JED - November 2010 - (Page 12)

message f ro m the p re s i d e nt Association of Old Crows 1000 North Payne Street, Suite 200 Alexandria, VA 22314-1652 Phone: (703) 549-1600 Fax: (703) 549-2589 PRESIDENT Walter Wolf VICE PRESIDENT Laurie Buckhout SECRETARY Jesse “Judge” Bourque TREASURER David Hime AT LARGE DIRECTORS Michael “Mick” Riley William “Buck” Clemons Steven Umbaugh Cliff Moody Linda Palmer Paul Westcott Robert Elder David Hime Tony Lisuzzo REGIONAL DIRECTORS Southern: Wes Heidenreich Central: Judith Westerheide Northeastern: Nino Amoroso Mountain-Western: Jesse “Judge” Bourque Mid-Atlantic: Bill Tanner Pacific: Joe “JJ” Johnson International I: Robert Andrews International II: Gerry Whitford APPOINTED DIRECTORS Robert Giesler Jim Lovelace Donato D’Angelantonio Thomas Metz IMMEDIATE PAST PRESIDENT Chris Glaze AOC STAFF Don Richetti Executive Director Norman Balchunas Director, Operations Mike Dolim Director of Education Carole H. Vann Director of Administration Shelley Frost Director of Convention and Meeting Services Kent Barker Conferences Director/FSO Glorianne O’Neilin Director of Membership Operations Joel Harding Director, IO Institute Stew Taylor Marketing and Exhibits Manager Jackie Kelly Lee Conference Manager Tanya Miller Member and Chapter Support Manager Jennifer Bahler Registrar Keith Jordan IT Manager Tasha Miller Membership Assistant THE EMS DOMAIN – ALWAYS WAS AND ALWAYS WILL BE n my March 2007 President’s column, I wrote that the emergence of the Cyberspace Domain was an evolutionary step in warfare, with symmetries to the Land, Sea, Air and Space Domains. However, the next evolutionary step is evident in the growing recognition that all five of these domains are dependent on the ability to interact via the Electromagnetic Spectrum (EMS) Domain. Over the past decade, we have increased our networkcentric warfare capabilities and embraced the Cyberspace Domain. However, we have been slow to recognize that our ability to fight effectively depends more and more on our ability to access and control the EMS Domain. Through the EMS Domain, communications, navigation, sensing and countermeasures occur to enable operations in the Land, Sea, Air, Space and Cyberspace Domains. Without the EMS, operations or maneuver in any of the other five domains are severely limited and, for all intents and purposes, cannot achieve any measureable outcome. For a moment, visualize how we would work in Land, Sea, Air, Space or Cyberspace if the EMS never existed. They are meaningless without the availability of the EMS. The EMS is the most contested and congested of all the warfighting domains, and rapidly evolving and proliferating technology is only fueling the problem. Technology has outpaced our antiquated EMS regulations and policies, as well as the very national spectrum management organizations that create and enforce governances. However, the military challenges in the EMS Domain are inherently related to a much larger EMS problem that is global in scope. While the military thinks in terms of warfighting domains, each of these – Land, Sea, Air, Space, Cyberspace and the EMS – are really a system of global commons used by commercial and government interests, as well as the military. The world’s operations flow through these global commons, which are natural (or in the case of Cyberspace, man-made). The EMS global common is uniquely the sole mechanism that links operations through the natural commons. Yes, it’s that big and that important, and we must address the problem now. In the case of the EMS Domain (or EMS global common), it is essential that we create a global EMS strategy based on international concurrence and cooperation that empowers allies to ensure responsible nations have the ability to operate uncontested in the EMS domain. Achieving this requires changes in EMS policies, postures and international treaties that enforce compliance and confront disruptions and exclusivity. It is essential that military organizations take part in this process, along with government and industry partners, if we are to ensure that our forces have proper access to the EMS and control of the EMS Domain in future military operations. The phrase “EMS Domain: Always Was and Always Will Be” should become as well known in EW circles as – “First In and Last Out.” The EMS has been and shall always be a warfighting domain. – Walter Wolf I 12 The Journal of Electronic Defense | November 2010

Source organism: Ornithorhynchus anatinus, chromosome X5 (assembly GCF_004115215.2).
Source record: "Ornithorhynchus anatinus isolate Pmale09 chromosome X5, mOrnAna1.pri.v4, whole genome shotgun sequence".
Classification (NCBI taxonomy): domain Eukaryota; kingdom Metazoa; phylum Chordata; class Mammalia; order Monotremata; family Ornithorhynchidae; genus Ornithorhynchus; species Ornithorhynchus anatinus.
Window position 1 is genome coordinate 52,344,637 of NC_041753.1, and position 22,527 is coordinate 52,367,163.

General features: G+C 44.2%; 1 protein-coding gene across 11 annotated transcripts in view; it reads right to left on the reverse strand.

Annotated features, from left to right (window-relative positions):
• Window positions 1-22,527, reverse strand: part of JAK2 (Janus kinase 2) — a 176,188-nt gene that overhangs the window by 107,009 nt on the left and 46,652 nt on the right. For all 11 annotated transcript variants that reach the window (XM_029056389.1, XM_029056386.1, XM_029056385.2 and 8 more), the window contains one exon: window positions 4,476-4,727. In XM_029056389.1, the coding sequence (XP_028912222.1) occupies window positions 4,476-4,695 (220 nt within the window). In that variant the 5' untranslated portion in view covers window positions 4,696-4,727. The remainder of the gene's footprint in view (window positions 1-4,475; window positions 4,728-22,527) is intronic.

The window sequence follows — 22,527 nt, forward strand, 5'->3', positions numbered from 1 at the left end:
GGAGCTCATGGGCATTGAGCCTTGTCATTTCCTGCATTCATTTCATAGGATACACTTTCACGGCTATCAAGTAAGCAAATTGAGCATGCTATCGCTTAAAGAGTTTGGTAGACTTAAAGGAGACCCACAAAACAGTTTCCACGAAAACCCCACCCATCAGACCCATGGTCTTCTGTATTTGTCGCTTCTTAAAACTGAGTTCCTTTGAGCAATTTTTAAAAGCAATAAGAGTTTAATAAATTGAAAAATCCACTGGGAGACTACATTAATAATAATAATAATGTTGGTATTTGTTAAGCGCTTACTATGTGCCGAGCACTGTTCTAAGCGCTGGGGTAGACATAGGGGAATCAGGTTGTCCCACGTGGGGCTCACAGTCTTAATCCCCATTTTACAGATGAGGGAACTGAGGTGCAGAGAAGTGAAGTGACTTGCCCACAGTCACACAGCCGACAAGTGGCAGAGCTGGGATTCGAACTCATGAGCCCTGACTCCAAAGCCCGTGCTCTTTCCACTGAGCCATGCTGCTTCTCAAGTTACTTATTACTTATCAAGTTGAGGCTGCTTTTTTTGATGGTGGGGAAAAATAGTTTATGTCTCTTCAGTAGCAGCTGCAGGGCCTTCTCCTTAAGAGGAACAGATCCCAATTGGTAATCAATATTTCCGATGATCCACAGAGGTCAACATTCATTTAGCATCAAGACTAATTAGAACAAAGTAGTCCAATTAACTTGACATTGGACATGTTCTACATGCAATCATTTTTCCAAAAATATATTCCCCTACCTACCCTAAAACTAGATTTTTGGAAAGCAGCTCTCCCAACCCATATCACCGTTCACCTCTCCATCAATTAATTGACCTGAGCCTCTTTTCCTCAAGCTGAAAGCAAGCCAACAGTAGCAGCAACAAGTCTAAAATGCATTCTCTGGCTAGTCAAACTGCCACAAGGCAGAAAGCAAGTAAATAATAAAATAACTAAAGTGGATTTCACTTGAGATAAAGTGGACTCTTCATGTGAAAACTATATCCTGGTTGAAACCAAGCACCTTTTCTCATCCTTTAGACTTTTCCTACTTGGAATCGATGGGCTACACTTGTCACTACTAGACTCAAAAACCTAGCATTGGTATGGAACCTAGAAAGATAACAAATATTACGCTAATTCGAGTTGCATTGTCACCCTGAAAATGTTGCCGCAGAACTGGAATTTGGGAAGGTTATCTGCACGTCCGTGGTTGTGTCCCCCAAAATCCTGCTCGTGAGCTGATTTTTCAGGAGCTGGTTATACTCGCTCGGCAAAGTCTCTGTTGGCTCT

Table of Contents for the Digital Edition of JED - November 2010

JED - November 2010
Table of Contents
The View From Here
From the President
The Monitor
Washington Report
World Report
Protecting Helicopters: Why ASE is About to Change the Game
The Rise... and Further Rise of FPGAs in EW
Physics of the Cyber-EMS Problem – Why We Have the Language Wrong
EW 101
AOC News
Index of Advertisers
JED Quick Look

JED - November 2010